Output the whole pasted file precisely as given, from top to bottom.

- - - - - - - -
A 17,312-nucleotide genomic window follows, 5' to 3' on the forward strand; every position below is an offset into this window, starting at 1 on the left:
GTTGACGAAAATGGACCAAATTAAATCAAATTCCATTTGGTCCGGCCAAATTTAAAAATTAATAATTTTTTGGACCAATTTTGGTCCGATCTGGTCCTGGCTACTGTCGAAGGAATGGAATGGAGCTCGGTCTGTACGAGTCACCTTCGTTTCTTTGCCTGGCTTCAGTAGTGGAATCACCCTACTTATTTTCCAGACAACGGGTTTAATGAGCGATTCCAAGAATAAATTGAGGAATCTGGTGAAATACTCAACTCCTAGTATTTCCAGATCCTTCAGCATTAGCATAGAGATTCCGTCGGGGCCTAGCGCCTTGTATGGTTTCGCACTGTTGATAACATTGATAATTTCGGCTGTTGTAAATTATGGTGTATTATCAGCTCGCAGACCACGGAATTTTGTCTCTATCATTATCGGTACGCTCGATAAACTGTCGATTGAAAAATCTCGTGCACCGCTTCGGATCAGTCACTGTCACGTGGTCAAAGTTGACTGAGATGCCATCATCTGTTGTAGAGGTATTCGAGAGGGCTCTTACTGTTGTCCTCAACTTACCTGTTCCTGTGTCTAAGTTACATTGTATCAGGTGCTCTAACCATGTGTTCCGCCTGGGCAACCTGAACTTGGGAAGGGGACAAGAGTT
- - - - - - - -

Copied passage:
A 17,312-nucleotide genomic window follows, 5' to 3' on the forward strand; every position below is an offset into this window, starting at 1 on the left:
GTTGACGAAAATGGACCAAATTAAATCAAATTCCATTTGGTCCGGCCAAATTTAAAAATTAATAATTTTTTGGACCAATTTTGGTCCGATCTGGTCCTGGCTACTGTCGAAGGAATGGAATGGAGCTCGGTCTGTACGAGTCACCTTCGTTTCTTTGCCTGGCTTCAGTAGTGGAATCACCCTACTTATTTTCCAGACAACGGGTTTAATGAGCGATTCCAAGAATAAATTGAGGAATCTGGTGAAATACTCAACTCCTAGTATTTCCAGATCCTTCAGCATTAGCATAGAGATTCCGTCGGGGCCTAGCGCCTTGTATGGTTTCGCACTGTTGATAACATTGATAATTTCGGCTGTTGTAAATTATGGTGTATTATCAGCTCGCAGACCACGGAATTTTGTCTCTATCATTATCGGTACGCTCGATAAACTGTCGATTGAAAAATCTCGTGCACCGCTTCGGATCAGTCACTGTCACGTGGTCAAAGTTGACTGAGATGCCATCATCTGTTGTAGAGGTATTCGAGAGGGCTCTTACTGTTGTCCTCAACTTACCTGTTCCTGTGTCTAAGTTACATTGTATCAGGTGCTCTAACCATGTGTTCCGCCTGGGCAACCTGAACTTGGGAAGGGGACAAGAGTT